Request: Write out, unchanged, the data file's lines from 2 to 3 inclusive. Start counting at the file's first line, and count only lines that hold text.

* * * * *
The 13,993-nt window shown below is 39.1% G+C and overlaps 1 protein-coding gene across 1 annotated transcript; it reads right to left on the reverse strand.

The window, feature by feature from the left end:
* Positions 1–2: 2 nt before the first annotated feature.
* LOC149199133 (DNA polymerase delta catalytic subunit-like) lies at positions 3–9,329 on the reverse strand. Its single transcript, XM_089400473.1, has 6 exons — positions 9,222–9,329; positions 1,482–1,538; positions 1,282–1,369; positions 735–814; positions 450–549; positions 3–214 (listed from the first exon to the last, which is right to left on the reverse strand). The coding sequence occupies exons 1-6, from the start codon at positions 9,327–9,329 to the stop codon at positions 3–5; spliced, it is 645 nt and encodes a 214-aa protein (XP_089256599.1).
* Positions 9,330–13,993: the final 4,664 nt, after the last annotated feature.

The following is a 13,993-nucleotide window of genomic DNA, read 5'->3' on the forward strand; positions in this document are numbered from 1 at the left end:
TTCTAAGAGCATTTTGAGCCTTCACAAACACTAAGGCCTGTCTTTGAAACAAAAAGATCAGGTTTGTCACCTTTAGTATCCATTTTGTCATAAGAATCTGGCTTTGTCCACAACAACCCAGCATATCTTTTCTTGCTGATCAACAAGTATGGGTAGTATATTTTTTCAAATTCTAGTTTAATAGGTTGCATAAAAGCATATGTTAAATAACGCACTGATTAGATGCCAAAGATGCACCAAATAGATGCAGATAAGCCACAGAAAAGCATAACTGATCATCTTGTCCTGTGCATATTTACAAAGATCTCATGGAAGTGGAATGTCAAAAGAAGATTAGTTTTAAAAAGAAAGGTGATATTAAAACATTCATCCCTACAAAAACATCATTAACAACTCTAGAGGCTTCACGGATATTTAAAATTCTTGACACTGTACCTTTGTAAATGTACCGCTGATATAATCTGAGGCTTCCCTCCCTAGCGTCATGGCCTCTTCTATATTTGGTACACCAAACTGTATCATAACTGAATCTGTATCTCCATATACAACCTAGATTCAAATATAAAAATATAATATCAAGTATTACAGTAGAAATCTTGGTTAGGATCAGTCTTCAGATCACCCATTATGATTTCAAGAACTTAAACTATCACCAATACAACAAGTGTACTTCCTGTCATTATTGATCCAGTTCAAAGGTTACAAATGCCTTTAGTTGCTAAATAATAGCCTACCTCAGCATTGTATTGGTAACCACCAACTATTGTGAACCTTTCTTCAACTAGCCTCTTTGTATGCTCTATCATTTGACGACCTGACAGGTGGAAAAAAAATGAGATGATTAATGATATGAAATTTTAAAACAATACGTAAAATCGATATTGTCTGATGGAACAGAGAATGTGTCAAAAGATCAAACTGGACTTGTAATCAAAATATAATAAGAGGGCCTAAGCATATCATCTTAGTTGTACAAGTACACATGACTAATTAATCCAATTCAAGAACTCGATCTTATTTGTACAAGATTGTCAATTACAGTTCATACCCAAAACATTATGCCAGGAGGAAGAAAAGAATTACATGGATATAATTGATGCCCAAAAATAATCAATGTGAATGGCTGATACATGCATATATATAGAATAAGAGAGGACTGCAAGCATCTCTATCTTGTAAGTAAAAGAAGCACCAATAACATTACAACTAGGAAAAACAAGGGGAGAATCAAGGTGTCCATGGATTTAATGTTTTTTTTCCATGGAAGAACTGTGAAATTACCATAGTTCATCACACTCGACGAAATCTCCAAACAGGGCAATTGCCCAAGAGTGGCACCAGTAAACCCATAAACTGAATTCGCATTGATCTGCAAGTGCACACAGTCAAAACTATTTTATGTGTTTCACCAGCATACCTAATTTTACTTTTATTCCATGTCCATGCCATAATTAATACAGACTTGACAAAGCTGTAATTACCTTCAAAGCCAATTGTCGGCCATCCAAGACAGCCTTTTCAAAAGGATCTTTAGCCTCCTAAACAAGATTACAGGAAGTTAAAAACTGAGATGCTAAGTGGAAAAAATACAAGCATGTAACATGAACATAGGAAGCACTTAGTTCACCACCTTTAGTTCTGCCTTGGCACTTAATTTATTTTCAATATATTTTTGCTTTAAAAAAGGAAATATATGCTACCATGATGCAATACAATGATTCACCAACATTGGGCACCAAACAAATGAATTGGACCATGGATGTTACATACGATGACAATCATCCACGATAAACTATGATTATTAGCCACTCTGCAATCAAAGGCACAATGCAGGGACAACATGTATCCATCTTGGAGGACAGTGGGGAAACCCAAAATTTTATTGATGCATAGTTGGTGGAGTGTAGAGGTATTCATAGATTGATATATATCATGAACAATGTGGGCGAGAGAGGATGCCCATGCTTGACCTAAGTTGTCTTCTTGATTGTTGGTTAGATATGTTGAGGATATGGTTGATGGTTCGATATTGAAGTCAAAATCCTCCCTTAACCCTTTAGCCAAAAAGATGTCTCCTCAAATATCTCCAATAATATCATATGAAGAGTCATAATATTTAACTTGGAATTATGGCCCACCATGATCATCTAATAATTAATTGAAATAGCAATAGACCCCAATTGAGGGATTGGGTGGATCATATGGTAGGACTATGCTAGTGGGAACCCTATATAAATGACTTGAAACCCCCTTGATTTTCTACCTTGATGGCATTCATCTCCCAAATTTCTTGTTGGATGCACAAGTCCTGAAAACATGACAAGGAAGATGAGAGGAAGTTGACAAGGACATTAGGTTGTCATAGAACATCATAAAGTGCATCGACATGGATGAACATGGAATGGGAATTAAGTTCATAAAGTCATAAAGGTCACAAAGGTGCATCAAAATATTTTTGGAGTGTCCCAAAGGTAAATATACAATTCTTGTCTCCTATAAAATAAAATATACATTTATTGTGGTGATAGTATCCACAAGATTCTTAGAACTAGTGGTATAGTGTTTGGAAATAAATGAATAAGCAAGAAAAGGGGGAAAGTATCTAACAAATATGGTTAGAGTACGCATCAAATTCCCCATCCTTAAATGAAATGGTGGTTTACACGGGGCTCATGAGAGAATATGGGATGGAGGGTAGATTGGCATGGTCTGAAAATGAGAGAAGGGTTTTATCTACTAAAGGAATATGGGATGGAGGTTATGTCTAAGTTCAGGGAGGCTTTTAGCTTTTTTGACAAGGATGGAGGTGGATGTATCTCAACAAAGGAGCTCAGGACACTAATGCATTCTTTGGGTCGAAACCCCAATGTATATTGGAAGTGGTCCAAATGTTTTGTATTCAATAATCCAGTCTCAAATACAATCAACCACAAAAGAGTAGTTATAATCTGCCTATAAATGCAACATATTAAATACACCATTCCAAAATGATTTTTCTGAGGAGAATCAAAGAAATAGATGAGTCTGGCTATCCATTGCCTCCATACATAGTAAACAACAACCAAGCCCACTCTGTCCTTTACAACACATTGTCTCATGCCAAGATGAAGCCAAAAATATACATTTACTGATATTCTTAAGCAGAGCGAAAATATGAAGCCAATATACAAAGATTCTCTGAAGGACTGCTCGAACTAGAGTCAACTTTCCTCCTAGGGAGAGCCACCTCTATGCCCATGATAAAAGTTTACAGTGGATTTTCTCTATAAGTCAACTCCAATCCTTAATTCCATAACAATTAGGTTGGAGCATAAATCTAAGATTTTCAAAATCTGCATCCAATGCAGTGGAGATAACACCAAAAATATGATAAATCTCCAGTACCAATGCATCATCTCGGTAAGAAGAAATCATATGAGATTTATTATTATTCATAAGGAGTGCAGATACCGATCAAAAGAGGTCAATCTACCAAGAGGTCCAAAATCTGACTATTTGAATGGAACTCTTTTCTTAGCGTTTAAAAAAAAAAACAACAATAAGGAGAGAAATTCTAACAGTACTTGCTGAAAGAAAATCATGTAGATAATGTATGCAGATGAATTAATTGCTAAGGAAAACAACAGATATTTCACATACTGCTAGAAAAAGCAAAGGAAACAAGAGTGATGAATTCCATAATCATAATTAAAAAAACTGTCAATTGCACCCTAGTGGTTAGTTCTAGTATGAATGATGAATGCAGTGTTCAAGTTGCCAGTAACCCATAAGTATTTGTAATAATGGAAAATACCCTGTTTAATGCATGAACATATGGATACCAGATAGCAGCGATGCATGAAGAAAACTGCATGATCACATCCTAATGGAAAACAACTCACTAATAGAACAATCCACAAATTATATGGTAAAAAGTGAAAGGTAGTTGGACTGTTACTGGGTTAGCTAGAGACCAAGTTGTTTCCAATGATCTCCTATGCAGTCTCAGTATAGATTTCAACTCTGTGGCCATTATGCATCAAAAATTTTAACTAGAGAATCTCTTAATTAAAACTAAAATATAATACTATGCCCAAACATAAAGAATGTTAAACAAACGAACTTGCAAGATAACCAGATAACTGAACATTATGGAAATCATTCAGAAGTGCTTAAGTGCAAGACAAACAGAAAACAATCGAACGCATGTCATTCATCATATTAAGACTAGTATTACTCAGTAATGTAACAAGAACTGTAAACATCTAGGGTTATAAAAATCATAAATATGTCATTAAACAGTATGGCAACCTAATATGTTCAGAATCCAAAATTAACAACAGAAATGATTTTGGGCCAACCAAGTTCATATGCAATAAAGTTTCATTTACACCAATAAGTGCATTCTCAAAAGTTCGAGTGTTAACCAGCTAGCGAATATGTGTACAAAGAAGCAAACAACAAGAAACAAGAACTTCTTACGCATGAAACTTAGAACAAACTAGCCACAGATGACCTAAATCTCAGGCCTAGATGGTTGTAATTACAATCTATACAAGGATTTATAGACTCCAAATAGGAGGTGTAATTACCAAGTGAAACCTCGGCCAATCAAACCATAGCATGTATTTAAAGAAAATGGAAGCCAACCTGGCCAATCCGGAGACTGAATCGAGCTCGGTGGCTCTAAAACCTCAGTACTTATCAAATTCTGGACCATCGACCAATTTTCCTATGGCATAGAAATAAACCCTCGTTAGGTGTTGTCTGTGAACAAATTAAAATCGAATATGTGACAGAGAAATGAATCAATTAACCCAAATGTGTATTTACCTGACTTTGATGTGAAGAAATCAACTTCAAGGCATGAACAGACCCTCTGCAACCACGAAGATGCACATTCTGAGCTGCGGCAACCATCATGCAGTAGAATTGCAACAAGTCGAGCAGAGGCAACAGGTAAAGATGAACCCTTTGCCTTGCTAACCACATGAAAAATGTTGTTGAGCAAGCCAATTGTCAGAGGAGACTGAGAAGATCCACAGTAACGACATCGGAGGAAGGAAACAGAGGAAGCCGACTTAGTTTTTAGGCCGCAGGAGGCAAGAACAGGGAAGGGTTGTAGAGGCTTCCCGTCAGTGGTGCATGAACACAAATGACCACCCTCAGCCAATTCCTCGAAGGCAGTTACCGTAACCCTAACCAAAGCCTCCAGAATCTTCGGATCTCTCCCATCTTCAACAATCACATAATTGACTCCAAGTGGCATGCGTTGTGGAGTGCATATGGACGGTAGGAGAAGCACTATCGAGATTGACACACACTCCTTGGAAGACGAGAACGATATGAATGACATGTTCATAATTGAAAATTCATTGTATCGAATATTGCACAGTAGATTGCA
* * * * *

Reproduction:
The window, feature by feature from the left end:
* Positions 1–2: 2 nt before the first annotated feature.